The complexity of coffee

Coffee’s nuanced flavor profiles hit every note, including hints of citrus and crisp apple. But Sacramento’s coffee experts say the dark brew’s aromas also evoke sweaty cardboard or an old closet during the tasting process.

illustration by Mark Stivers

There is something to be said about the aromas and particular flavors in a black cup of coffee. In search of the fruitiest, sharpest and most pleasant-tasting coffee notes, SN&R turned to experts at Temple Coffee Roasters, Peet’s Coffee and Identity Coffees, as well as Alpen Sierra Coffee in Nevada, where a Sacramento expat owns a wholesale company. So forget about the condiment bar at your local coffee shop for the moment. You won’t need to add sugar, honey or cream to these cups.

Temple Coffee lists three straightforward flavor descriptors on each 12-ounce bag of coffee it sells. There’s the Costa Rica Finca Tirra, for example: “Pearl sugar, peach, cherry preserves.” Not just sugar. Pearl sugar. Not just cherry. Cherry preserves. Skeptical yet?

Consider this: If you take a fruity sun-dried Ethiopian coffee, the seasonal Ethiopian Super Natural at Peet’s comes to mind, and inhale its aroma next to a handful of blueberries, they’ll smell strikingly similar, and the taste will follow suit.

However, tasting notes aren’t always this ostentatious. Shelly Runkle, shift lead at Peet’s Coffee at Alhambra and Folsom Boulevards, has been tasting coffee professionally for 11 years. She indicated the importance of a control coffee, similar to the control variable in a science experiment. The control coffee brings out the brew’s distinct flavors, such as the earthiness in a bean from the South Pacific using a nutty coffee from Brazil.

She describes aged Sumatran beans, which sit for as long as five years in burlap bags before being roasted in the most romantic way.

“They’re pleasantly musty. Like … a familiar closet, or an old wood chest,” Runkle said.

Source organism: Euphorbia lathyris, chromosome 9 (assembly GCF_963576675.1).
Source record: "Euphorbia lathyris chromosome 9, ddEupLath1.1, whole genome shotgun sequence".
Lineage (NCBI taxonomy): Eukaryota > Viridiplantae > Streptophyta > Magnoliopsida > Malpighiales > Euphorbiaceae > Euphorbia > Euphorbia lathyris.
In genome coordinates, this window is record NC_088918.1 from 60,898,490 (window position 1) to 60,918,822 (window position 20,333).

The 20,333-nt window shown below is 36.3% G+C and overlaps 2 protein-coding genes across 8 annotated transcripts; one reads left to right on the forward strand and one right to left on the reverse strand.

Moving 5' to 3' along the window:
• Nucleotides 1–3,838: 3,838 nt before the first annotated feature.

At Identity Coffees’ Midtown location, barista Kevin Z.’s craziest descriptor for coffee is unabashedly straightforward: “sweaty cardboard!” Z.’s coworker, roaster and barista Jess Mill, noted that flavors such as acetone and potato are prime indicators of defects while coffee tasting.

In regards to the delicious, yet eccentric notes that vary from palate to palate, Ashley Stockwell, a supervisor at Identity’s West Sacramento location, mentioned that there are a lot of candy descriptors out there such as waxy, cherry bubblegum or Watermelon Jolly Rancher.

Speaking of candy, Temple Coffee’s S Street location manager Daniel Choe described his most memorable coffee tasting note as, “Sour Patch Kids … the green one, a more apple-y taste.”

A fan of more conservative profile language, Christian Waskiewicz is an old gun who roasted for Boulevard Coffee in Sacramento in the 1980s and now owns Alpen Sierra Coffee in Minden, Nevada.

“I don’t go too wacky [with descriptors]. I keep it relatable,” he said.

He added that orange-citrus might be the most exciting term he uses.

In lieu of comparing apples to oranges, Camilla Yuan, head roaster at Temple, refers back to blueberries, and how different they taste compared to the flavor of a bright, orange-y bean,

“It’s a different type of sweetness compared to an Ethiopia [variety].”